10 Tips for Creating a Successful BYOD Policy

The “bring your own device” (BYOD) trend has become the norm at many companies and viewed as a way to both save money and increase productivity. By allowing employees to use their personal smartphones, tablets and laptops to access company information systems and applications, employers can avoid the cost of providing staff with separate work-related devices, while enabling employees to stay connected to work at any time, from any location.

BYOD policies are not without risks, however. While an employee’s use of personal devices is largely outside of the employer’s control, the information on such devices must still be properly retained, secured and available for potential legal and regulatory requests or review.

Employers must also address data privacy issues stemming from personal and business information located on one device. Finally, employers face potential liability if an employee harms someone while driving and using a device.

These 10 tips can help organizations create a successful BYOD policy that addresses the challenges and risks of employee-owned devices in the workplace.

  1. Involve all relevant stakeholders. BYOD policies impact many different business operations — legal, IT, human resources, information security, compliance, etc. — all of which should be part of the conversation when developing rules and procedures.
  2. Authorize specific BYOD users. Carefully consider the risks when deciding which employees can use their own devices at work. Risks vary depending on a number of factors, i.e., whether an employee's activities are regulated, data protection available in the employee's location, the type of information handled, the organization's need and ability to access data on a personal device and whether the employee is exempt or non-exempt .
  3. Specify what devices are permitted. Weigh the differences in capabilities, operating systems and compatibility of devices in choosing which products are included in a BYOD policy.
  4. Control the use of applications. Determine what types of applications employees can use for business purposes and any necessary restrictions on their use.
  5. Define a strict security policy for all devices. Given the sensitive information handled on these devices, require complex passwords and lock screens for all devices used in a BYOD program.
  6. Institute a clear service policy for employees using their own devices. Establish the degree to which the organization's IT resources will be responsible for handling support issues with BYOD devices.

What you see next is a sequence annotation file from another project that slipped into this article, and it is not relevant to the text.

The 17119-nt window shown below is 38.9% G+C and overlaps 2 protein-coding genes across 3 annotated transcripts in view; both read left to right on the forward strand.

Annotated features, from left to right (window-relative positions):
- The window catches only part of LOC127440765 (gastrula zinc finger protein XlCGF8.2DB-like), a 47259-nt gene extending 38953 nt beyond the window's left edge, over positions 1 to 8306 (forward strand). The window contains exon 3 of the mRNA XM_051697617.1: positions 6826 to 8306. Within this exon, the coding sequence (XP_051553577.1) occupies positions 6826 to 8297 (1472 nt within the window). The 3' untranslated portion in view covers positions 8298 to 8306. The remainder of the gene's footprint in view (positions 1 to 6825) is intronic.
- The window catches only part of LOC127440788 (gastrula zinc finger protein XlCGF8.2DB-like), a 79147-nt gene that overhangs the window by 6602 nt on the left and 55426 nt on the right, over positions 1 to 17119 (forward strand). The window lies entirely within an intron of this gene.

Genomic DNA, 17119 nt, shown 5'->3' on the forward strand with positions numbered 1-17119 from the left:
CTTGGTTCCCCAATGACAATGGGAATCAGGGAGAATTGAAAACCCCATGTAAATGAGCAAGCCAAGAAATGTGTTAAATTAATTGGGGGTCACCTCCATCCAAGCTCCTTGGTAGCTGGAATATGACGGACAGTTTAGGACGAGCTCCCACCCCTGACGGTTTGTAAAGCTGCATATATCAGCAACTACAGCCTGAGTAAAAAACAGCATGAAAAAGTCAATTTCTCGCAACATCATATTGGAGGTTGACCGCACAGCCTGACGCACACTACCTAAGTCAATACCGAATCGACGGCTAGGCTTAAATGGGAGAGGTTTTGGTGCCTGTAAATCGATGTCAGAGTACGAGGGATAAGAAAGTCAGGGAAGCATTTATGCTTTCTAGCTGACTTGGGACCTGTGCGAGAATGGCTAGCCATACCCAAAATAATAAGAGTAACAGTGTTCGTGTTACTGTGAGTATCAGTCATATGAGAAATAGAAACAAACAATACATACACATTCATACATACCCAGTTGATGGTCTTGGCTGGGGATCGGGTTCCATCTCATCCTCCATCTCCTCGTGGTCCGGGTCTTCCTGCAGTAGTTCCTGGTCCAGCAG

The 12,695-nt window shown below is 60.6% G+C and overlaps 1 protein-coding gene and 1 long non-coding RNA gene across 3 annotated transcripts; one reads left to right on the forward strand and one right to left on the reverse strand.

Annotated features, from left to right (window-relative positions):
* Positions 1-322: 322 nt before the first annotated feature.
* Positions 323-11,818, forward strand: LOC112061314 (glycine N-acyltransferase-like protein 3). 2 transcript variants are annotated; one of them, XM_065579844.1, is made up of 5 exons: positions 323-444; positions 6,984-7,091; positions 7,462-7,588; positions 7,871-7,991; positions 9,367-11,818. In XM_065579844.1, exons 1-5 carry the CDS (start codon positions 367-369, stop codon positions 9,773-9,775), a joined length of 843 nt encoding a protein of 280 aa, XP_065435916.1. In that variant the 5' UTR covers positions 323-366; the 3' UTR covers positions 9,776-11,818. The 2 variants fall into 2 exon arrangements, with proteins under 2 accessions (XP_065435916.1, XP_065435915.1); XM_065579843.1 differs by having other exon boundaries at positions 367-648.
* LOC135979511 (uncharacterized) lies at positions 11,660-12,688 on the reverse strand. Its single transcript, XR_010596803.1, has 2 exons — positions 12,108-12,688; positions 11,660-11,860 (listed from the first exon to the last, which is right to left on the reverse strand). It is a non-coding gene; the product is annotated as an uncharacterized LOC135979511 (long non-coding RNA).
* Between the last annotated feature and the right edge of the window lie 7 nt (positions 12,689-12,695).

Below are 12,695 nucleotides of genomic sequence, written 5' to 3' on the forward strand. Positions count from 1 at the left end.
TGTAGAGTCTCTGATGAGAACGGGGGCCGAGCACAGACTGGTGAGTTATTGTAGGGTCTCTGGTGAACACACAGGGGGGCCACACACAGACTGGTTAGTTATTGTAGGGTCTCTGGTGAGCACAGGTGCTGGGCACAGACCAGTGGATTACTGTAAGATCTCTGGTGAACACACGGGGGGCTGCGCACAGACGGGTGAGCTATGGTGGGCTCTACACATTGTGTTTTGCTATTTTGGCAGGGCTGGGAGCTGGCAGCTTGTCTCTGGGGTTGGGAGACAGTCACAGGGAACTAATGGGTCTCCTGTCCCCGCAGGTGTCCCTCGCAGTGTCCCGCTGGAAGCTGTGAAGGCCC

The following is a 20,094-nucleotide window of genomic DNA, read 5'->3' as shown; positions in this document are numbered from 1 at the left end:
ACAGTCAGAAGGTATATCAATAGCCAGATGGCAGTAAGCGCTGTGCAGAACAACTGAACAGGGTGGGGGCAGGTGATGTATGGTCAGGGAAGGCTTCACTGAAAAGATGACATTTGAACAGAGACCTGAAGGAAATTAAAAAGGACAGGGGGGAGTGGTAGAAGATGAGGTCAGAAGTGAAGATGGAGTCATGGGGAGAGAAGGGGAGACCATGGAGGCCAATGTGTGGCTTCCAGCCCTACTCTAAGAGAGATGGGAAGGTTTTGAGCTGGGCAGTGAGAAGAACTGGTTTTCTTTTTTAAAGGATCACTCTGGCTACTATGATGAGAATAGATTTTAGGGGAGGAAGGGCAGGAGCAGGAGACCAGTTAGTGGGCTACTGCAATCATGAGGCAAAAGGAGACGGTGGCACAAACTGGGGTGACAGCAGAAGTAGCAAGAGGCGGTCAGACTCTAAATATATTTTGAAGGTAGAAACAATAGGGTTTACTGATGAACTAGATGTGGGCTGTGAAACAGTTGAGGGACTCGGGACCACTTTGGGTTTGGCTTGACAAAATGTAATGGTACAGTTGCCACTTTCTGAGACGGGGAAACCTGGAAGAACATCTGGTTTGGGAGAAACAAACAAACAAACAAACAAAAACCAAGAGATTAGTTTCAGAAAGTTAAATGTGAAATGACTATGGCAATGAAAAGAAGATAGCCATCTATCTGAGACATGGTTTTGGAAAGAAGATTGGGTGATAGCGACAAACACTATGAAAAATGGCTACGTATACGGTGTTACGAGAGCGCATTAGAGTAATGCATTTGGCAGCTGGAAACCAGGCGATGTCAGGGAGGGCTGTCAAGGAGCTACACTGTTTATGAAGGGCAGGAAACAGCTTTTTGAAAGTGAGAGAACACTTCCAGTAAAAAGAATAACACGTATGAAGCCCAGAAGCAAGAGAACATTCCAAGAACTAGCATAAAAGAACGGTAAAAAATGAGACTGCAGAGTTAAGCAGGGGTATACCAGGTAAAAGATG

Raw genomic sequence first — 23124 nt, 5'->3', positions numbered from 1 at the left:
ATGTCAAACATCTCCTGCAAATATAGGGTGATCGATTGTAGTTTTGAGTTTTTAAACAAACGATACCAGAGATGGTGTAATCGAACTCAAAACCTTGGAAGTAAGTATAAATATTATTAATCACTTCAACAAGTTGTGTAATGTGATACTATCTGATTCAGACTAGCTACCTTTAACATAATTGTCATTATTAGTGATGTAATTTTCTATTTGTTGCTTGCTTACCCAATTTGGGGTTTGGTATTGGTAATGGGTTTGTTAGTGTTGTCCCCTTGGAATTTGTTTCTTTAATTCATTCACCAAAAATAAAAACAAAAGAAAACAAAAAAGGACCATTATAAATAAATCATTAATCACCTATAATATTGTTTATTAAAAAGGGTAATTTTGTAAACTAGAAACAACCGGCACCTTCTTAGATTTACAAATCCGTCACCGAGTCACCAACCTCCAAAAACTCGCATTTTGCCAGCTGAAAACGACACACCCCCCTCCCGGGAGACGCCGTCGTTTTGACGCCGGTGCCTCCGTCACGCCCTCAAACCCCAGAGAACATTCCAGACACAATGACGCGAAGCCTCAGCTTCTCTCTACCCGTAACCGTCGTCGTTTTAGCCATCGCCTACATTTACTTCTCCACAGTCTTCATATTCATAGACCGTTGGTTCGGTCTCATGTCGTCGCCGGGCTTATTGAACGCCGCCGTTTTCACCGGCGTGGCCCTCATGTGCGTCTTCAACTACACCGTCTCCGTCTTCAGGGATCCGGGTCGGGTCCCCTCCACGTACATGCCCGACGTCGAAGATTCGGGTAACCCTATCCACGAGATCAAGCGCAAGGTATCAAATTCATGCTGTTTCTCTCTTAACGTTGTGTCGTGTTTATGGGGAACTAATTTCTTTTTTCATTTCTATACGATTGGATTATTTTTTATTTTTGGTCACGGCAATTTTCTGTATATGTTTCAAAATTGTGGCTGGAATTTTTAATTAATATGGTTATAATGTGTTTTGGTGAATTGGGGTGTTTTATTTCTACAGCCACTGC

7. Establish ownership of the data. Be specific in conveying the organization's policy regarding who owns the data on devices used in a BYOD program. For example, a policy statement that all business-related data belongs to the organization, regardless of where the data is stored.
  8. Establish the right to access the device. Ensure the organization is able to access information on an employee’s personal device when needed for legal, regulatory and compliance reasons. Keep in mind the extent to which remote and physical access to the device will be required, and whether the organization will need to remotely erase information from a lost or stolen device.
  9. Include a distracted-driving policy. Implement a clear policy banning the use of devices while driving to avoid claims of negligence for harm caused by an employee in the course and scope of his or her employment.
  10. Create an employee exit strategy. Develop policies for handling information on BYOD devices when an employee leaves the organization — such as retaining the right to erase the data or supervising the employee's removal of the data.

To take advantage of the benefits of BYOD programs, organizations must carefully manage their risks and avoid the significant repercussions of a data breach. Retaining control over increasingly decentralized data requires that managers and employees understand the importance of protecting business information and the very real security risks that exist in today's world.

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Topics:  Best Management Practices, Bring Your Own Device, Employer Liability Issues, Employment Policies, Popular

Published In: General Business Updates, Labor & Employment Updates, Privacy Updates, Science, Computers & Technology Updates

DISCLAIMER: Because of the generality of this update, the information provided herein may not be applicable in all situations and should not be acted upon without specific legal advice based on particular situations.

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